Being inactive is harmful to health and can exacerbate health conditions. For almost everybody remaining inactive is significantly more harmful to health than moving more and getting active.

(Public Health England, 2016) Health Matters: Getting Every Adult Active Everyday


Great Coaching can positively impact on a person’s experience of physical activity and sport, helping people to develop positive relationships with moving more. 

Our Spotlight on Mental and Physical Health research showed that these experiences can help to sustain positive behaviour change for longer, and increase people’s satisfaction levels towards being active.

Great Coaching Top Tips

  1. See the person first. You do not need specialised knowledge of a person’s long-term health condition to positively impact upon their experience.
  2. Celebrate every success. No matter how small, recognising and rewarding people’s efforts helps to build confidence - an important element for anyone, particularly when starting something new.
  3. Ask! if you are unsure about any aspect of your session, ask the individual their thoughts and shape their engagement and activities together.
  4. Seek advice. If you are unsure about your coaching practice, speak to a ‘more knowledgeable other’ to help explore solutions and consider ways to adapt activities to suit people's needs.
  5. Consider the experience. Find positive ways to engage people in your sessions outside of physical activity.
  6. You are in control. Don’t do anything you are uncomfortable with. If the person you are coaching feels unsure about their ability to take part, or if they start to feel unwell or dizzy, or if any of the symptoms of their condition change or worsen then ask them to stop. Encourage them to seek further advice from a health professional.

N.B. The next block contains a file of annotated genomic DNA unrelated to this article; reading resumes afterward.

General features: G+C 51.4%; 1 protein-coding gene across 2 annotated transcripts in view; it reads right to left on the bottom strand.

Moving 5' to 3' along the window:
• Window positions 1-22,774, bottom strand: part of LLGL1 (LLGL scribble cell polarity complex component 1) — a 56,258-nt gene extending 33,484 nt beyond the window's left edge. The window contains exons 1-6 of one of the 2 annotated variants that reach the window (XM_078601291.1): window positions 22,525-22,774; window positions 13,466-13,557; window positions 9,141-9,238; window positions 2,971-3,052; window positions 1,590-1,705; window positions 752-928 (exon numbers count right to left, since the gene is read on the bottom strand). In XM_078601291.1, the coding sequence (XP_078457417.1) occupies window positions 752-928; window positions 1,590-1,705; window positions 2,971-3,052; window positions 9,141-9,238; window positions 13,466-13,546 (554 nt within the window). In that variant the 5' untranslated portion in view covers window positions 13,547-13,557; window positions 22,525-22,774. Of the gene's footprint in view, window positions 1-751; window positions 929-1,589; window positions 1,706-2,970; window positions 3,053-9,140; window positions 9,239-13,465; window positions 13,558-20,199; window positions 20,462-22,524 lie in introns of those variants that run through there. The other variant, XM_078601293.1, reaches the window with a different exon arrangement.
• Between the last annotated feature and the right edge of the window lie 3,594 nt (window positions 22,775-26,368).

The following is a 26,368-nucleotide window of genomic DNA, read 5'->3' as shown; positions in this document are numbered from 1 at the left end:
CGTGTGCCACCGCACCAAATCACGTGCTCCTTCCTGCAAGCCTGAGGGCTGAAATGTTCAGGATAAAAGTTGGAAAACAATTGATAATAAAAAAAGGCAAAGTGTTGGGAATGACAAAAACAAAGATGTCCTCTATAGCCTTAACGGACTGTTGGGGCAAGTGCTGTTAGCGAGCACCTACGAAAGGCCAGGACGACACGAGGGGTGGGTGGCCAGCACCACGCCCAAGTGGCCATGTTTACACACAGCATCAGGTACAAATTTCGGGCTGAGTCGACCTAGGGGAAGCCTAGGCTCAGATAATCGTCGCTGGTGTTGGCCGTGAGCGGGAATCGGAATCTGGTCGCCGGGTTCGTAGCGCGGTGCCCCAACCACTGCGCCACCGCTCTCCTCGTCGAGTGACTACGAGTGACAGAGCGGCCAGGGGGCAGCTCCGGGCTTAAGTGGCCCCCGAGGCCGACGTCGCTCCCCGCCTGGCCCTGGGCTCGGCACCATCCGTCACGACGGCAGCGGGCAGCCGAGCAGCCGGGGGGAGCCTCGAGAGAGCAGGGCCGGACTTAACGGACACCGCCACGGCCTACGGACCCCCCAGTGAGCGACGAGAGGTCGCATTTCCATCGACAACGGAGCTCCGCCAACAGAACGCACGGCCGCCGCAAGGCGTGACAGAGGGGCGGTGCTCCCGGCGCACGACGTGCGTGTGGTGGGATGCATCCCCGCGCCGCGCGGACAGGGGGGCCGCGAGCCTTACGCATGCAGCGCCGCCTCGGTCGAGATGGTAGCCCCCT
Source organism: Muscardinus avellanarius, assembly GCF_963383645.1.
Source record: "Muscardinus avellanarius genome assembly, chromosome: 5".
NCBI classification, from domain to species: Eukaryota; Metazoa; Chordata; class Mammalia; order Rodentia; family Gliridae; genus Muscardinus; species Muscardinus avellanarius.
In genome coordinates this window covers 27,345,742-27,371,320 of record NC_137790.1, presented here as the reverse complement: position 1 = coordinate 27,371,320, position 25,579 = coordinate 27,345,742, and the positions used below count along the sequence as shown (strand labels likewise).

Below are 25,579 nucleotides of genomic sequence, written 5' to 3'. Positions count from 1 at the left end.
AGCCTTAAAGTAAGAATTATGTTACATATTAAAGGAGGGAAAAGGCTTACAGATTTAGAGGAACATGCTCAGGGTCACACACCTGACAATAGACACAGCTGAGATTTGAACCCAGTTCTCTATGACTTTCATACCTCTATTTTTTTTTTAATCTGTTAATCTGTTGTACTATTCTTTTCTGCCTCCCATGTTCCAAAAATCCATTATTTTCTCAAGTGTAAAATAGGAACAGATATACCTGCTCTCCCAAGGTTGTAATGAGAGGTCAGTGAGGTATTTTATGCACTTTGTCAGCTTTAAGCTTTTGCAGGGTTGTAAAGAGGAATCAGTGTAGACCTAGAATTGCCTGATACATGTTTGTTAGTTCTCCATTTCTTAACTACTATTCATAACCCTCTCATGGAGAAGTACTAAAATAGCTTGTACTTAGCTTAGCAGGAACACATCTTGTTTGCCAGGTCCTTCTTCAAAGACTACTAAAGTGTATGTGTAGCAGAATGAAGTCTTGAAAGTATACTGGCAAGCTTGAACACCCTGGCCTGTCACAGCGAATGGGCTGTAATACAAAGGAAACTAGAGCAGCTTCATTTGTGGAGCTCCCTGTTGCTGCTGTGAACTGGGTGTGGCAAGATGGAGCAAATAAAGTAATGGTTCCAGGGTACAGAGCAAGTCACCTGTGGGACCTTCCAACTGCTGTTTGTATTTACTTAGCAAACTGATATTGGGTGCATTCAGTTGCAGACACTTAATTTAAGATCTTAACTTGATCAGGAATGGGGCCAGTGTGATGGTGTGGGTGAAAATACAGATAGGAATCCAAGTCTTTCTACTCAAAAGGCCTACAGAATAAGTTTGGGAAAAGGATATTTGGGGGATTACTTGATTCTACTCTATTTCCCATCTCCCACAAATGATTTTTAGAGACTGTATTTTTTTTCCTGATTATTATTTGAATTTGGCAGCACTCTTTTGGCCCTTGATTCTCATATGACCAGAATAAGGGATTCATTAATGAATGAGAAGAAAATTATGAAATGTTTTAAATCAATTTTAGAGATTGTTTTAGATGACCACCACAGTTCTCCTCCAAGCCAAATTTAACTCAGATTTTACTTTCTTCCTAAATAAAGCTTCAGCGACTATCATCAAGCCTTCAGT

7. Learn. Find out more about the long-term health conditions of the people that you are supporting. This does not mean that you need to become an expert but it may help you to better meet their needs.

Click on a logo below to find out more about the charities involved in this campaign and the positive work they do.




Providing a warm welcome to the people engaging with your service and workforce is paramount. First impressions can be quickly formed and take a long time to change, particularly when expectations are not met. 

A smooth and predictable experience is key, particularly when engaging with people who are new to you. The coaching workforce forms a critical part of this first impression.

Understanding people's wants and needs is a fundamental part of being able to meet their expectations. 

Around three-quarters of UK adults see the coaching workforce as a support for increasing levels of physical activity, promoting emotional health and well-being; and 61% agreed that they are effective at having a positive influence on their personal and professional lives.

45% of people living with a long-term health condition or disability are active and achieve the current physical activity recommendations across a wide range of activities and settings.

When you are considering the design of a service or programme, it is important to remember that:

  • your existing workforce has the potential to positively impact upon the lives of people living with a long-term health condition by providing a person-centred approach
  • everyone in your workforce can contribute towards creating a positive experience for those engaging in physical activity and sport, not just those with specialist knowledge

Workforce Principles

We developed a set of simple Workforce Principles to guide you when thinking about the needs of the people taking part in your physical activity/sport, helping you to provide great experiences for everyone.